Population genetics of PDE4B (phosphodiesterase-4B) in neglected Native Americans: Implications for cancer pharmacogenetics

Rennan Garcias Moreira, Julia Maria Saraiva-Duarte, Alexandre Costa Pereira, Martha Sosa-Macias, Carlos Galaviz-Hernandez, Meddly Lesley Santolalla, Wagner C.S. Magalhães, Camila Zolini, Thiago Peixoto Leal, Zsolt Balázs, Adrián Llerena, Robert H. Gilman, José Geraldo Mill, Victor Borda, Heinner Guio, Timothy D. O’Connor, Eduardo Tarazona-Santos, Fernanda Rodrigues-Soares

Research output: Contribution to journalArticlepeer-review


PDE4B (phosphodiesterase-4B) has an important role in cancer and in pharmacology of some disorders, such as inflammatory diseases. Remarkably in Native Americans, PDE4B variants are associated with acute lymphoblastic leukemia (ALL) relapse, as this gene modulates sensitivity of glucocorticoids used in ALL chemotherapy. PDE4B allele rs6683977.G, associated with genomic regions of Native American origin in US-Hispanics (admixed among Native Americans, Europeans, and Africans), increases ALL relapse risk, contributing to an association between Native American ancestry and ALL relapse that disappeared with an extra-phase of chemotherapy. This result insinuates that indigenous populations along the Americas may have high frequencies of rs6683977.G, but this has never been corroborated. We studied ancestry and PDE4B diversity in 951 healthy individuals from nine Latin American populations. In non-admixed Native American populations rs6683977.G has frequencies greater than 90%, is in linkage disequilibrium with other ALL relapse associated and regulatory variants in PDE4B-intron-7, conforming haplotypes showing their highest worldwide frequencies in Native Americans (>0.82). Our findings inform the discussion on the pertinence of an extra-phase of chemotherapy in Native American populations, and exemplifies how knowledge generated in US-Hispanics is relevant for their even more neglected and vulnerable Native American ancestors along the American continent.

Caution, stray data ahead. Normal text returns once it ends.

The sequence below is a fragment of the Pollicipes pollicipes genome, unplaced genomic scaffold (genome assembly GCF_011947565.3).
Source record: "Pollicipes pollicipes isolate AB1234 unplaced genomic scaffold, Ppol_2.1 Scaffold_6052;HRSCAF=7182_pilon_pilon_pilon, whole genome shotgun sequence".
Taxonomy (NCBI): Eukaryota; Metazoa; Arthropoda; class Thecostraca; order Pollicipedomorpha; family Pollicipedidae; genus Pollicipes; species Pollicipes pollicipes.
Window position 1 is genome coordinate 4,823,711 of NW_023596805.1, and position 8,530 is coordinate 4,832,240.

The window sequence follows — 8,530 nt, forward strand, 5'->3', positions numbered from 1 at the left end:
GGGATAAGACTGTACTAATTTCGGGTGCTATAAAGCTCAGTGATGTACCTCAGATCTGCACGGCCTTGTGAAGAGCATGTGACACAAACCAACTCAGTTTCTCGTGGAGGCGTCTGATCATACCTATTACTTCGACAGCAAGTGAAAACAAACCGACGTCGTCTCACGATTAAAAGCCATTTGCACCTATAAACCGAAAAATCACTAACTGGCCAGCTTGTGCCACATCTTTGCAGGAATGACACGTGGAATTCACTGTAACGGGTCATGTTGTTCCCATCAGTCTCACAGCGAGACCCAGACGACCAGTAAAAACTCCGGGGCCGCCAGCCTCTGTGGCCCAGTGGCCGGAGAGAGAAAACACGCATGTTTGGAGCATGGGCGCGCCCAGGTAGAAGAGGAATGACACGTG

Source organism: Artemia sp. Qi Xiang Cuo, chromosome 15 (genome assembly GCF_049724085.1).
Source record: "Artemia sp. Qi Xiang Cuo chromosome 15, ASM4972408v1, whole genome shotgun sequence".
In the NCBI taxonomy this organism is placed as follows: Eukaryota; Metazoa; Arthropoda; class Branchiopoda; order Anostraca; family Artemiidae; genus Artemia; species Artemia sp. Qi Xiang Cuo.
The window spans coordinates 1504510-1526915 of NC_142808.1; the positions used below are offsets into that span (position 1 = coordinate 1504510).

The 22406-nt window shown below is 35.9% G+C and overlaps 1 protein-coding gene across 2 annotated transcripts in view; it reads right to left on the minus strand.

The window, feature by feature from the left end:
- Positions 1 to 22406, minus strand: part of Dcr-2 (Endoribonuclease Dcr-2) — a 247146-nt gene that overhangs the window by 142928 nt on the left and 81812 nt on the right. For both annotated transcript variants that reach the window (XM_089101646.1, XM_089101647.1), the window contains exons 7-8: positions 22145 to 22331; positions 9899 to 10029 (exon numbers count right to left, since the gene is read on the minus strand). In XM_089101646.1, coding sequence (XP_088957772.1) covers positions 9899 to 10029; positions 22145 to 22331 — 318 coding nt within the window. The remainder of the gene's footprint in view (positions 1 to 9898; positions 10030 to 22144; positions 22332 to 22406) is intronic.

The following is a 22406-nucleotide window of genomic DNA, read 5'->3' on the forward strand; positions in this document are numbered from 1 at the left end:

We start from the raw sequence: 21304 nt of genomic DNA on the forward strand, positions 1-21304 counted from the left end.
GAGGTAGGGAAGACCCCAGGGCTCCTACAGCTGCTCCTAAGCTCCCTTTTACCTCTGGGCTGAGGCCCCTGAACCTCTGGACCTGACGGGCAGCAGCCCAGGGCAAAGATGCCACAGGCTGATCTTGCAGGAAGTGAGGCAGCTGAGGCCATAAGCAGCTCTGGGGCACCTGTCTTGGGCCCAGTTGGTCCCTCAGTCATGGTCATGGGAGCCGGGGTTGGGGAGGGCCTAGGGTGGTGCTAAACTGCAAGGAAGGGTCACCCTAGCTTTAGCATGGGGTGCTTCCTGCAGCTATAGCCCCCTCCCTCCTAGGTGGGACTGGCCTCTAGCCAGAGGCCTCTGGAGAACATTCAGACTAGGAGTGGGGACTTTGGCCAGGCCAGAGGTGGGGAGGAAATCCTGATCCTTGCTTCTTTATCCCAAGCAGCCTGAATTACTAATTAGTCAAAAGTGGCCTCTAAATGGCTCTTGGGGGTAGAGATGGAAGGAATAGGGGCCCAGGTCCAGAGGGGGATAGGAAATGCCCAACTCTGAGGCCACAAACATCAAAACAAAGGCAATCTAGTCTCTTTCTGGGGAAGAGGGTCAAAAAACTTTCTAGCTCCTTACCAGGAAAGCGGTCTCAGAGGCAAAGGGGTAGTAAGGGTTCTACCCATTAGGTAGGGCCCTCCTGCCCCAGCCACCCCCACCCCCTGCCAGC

Original languageEnglish (US)
Pages (from-to)1400-1405
Number of pages6
JournalClinical and translational science
Issue number6
StatePublished - Jun 2022

ASJC Scopus subject areas

  • Neuroscience(all)
  • Biochemistry, Genetics and Molecular Biology(all)
  • Pharmacology, Toxicology and Pharmaceutics(all)


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